THIS exhibition is a tour de force of drawing and painting techniques.

Best known for his vibrant oil pastels of racehorses, bursting with speed, power and muscle, Trowell highlights other aspects of his work in this show, the most important being a magnificent landscape of silver birches on heathland, one of four large landscapes painted using a very thin layer of almost dry oil paint with delicate pastel detailing on top.

Spare lines and broad brushstrokes convey the haunting atmosphere of the sparse vegetation and the ragged clouds in the blustery sky.

In a group of smaller landscapes, Trowell changes to thick impasto oils and creates a completely different feel and scale of painting, notably a view across the Vale of York towards the Hambleton Hills with a small smear of white paint catching the essence of the distant White Horse to perfection.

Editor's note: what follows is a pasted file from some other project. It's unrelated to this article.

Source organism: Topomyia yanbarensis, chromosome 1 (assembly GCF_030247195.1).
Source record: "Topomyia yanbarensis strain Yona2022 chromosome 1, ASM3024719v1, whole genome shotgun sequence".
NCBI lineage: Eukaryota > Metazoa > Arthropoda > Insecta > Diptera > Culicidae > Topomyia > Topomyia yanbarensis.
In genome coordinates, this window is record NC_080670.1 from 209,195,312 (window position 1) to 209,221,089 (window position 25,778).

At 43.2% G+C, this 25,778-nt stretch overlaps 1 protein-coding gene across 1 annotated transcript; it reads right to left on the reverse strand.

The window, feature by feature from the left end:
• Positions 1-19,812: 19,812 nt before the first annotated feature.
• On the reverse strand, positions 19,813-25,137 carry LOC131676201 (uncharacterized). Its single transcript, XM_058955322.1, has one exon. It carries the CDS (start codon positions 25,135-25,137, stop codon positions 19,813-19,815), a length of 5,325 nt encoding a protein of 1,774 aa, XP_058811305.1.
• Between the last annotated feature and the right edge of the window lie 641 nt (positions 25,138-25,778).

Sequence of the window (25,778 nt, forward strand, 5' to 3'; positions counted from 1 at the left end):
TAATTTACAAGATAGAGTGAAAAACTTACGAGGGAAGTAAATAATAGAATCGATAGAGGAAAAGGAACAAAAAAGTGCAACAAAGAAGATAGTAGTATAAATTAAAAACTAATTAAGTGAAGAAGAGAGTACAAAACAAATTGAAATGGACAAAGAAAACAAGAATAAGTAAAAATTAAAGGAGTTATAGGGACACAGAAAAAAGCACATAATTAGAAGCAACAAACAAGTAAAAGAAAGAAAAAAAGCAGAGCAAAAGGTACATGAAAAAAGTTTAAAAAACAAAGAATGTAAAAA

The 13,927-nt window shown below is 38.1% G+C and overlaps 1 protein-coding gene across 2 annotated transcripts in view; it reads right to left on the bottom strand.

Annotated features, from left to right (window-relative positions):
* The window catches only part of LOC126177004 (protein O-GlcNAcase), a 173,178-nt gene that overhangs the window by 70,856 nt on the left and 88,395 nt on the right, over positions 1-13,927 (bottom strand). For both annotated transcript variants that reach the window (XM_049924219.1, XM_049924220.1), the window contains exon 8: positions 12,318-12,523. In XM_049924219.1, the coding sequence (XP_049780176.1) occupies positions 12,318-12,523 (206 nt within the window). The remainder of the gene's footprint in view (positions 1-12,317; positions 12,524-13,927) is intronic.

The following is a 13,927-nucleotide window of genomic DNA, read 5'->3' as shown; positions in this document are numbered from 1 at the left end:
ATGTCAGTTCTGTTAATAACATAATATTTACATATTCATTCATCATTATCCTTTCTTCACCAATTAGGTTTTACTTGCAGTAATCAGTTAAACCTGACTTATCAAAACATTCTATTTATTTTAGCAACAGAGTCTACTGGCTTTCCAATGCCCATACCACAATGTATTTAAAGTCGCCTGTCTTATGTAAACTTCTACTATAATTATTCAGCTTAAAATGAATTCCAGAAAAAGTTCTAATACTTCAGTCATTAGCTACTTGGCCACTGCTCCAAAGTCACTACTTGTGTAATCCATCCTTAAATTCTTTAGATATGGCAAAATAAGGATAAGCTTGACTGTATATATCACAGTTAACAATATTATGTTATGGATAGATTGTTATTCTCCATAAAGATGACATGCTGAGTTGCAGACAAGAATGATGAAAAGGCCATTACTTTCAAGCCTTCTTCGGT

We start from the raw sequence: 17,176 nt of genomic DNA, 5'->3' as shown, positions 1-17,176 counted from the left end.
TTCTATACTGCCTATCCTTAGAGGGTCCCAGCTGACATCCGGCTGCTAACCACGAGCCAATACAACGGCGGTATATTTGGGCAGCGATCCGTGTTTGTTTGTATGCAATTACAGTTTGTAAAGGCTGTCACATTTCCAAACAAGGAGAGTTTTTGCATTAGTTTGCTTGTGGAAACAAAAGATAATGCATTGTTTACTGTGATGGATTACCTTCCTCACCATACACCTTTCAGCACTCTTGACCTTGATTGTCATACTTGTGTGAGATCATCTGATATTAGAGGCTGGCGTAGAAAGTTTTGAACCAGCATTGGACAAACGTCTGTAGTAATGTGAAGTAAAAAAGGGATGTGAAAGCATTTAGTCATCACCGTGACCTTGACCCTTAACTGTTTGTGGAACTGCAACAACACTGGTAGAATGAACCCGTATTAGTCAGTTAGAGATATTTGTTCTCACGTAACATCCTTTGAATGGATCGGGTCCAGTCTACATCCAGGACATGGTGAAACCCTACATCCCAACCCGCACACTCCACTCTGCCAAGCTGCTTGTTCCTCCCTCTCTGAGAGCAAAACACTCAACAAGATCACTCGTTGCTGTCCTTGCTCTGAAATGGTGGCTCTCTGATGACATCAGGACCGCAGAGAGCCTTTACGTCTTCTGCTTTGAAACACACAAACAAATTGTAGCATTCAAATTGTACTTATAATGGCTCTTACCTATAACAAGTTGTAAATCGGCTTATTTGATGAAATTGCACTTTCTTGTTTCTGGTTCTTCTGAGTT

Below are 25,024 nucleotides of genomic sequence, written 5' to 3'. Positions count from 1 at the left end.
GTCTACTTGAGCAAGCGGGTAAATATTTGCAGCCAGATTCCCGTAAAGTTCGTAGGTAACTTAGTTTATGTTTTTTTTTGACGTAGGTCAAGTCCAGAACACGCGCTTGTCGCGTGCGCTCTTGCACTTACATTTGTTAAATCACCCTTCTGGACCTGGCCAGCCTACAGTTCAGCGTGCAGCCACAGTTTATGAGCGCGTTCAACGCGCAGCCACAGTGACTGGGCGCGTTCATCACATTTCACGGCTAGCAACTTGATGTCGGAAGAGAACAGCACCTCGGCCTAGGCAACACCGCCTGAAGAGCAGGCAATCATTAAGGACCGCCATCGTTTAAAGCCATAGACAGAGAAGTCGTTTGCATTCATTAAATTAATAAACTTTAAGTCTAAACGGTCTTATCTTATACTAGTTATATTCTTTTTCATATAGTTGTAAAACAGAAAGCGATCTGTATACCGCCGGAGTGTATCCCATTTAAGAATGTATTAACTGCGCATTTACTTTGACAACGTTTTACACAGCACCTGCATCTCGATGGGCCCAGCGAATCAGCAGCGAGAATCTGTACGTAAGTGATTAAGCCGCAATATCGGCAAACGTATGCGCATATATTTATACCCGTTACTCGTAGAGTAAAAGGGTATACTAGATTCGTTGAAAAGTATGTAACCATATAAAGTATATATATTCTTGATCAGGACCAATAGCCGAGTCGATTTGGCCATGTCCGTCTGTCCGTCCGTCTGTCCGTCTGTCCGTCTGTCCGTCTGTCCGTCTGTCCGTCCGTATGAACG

A couple of large pastels of racehorses show his delicate draftsmanship, his use of the texture of the board and his knowledge of the anatomy of the horse, as do the flurry of lines of an extremely effective line-drawing on a newspaper’s racing page.

For his greyhound studies, he chooses sanguine chalk, posing his subjects at rest and, in yet another mood, his watercolours catch characters at the races and a pair of steeplechasers in full flight.

Another of his passions is music, and the show includes oils of an orchestral concert.

Among pairs of musicians is a beautifully observed study of two cellists. His own virtuoso piece is a view of the orchestra bathed in light in a modern auditorium.

The study of drawing is rather out of vogue in art schools at present, but Trowell, who won a scholarship to the Royal Academy Schools where he won a slew of medals before moving to the Royal College of Art, proves what a pleasure it is to see superb draftsmanship.